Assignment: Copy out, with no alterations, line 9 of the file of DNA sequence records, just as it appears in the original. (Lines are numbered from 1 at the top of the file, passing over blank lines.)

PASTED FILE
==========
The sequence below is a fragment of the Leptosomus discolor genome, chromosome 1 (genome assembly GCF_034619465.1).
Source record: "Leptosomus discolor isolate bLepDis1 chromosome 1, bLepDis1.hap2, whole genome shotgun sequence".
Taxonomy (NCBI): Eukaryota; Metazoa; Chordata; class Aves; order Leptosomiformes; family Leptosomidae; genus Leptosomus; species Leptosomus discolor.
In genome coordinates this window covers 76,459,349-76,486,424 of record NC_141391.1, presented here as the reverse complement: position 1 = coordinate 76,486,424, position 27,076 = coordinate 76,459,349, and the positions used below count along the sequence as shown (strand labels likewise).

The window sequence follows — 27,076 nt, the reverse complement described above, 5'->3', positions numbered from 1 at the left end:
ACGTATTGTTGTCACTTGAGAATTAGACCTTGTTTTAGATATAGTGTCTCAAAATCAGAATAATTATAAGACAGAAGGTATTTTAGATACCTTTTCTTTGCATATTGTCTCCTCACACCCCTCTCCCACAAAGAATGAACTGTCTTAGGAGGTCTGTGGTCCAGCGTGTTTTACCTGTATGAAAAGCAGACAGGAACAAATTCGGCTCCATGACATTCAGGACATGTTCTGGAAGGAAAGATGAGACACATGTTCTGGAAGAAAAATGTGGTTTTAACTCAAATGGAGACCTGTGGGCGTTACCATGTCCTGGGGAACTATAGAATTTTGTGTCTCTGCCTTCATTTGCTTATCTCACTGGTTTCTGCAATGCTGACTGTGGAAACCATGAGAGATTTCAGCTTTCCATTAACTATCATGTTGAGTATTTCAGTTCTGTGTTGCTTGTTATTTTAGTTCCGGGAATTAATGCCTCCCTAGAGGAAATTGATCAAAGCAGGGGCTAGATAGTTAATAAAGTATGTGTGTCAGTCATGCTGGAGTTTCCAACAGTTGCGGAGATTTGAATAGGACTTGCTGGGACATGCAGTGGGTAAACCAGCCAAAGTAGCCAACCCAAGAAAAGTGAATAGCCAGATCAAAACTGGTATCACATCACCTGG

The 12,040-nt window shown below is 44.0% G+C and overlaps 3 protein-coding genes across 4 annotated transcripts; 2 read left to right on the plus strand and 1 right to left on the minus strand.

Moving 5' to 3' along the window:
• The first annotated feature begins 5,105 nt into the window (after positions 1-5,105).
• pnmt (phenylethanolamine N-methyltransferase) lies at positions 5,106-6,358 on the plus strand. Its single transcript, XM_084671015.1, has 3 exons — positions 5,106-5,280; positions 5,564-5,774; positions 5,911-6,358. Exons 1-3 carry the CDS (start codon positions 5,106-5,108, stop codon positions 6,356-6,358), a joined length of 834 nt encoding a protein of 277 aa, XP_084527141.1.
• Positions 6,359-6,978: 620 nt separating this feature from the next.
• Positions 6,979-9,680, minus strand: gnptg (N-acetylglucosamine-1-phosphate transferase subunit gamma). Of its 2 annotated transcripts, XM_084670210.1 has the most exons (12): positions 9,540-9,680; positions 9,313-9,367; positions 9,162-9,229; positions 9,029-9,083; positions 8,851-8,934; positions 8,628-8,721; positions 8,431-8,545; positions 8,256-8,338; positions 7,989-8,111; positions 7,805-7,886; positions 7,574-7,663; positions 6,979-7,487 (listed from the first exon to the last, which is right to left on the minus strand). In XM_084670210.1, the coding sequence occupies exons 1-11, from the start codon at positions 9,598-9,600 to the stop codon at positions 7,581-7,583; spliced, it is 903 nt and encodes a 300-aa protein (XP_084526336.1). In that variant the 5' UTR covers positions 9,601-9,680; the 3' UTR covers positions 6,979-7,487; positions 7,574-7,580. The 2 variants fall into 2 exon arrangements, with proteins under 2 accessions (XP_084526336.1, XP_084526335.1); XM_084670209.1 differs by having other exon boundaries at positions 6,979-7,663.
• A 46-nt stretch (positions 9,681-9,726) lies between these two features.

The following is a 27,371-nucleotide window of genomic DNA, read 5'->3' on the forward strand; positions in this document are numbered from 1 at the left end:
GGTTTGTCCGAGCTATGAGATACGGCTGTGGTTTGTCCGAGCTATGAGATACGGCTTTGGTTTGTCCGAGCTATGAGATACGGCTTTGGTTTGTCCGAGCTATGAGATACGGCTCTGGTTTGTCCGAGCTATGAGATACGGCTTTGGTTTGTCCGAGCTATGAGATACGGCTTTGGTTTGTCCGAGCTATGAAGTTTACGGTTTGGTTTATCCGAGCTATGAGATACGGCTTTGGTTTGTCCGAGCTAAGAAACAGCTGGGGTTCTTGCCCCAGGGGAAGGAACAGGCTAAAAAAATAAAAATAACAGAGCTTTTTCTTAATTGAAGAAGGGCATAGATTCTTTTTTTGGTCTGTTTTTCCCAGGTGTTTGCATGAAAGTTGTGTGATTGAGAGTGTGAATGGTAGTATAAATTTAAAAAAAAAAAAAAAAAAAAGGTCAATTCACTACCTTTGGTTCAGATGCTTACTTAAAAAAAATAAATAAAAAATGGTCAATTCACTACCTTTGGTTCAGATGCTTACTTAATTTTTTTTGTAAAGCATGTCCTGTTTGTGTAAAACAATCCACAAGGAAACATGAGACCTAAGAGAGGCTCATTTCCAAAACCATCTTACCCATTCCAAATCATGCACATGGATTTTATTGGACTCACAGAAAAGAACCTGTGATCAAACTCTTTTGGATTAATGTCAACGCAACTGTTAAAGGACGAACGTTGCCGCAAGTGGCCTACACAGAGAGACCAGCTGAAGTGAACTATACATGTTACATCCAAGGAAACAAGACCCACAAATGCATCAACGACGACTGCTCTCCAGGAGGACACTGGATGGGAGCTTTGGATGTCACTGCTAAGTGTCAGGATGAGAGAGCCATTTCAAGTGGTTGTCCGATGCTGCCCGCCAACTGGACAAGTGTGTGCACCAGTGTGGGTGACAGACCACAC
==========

• The first annotated feature begins 5,105 nt into the window (after positions 1-5,105).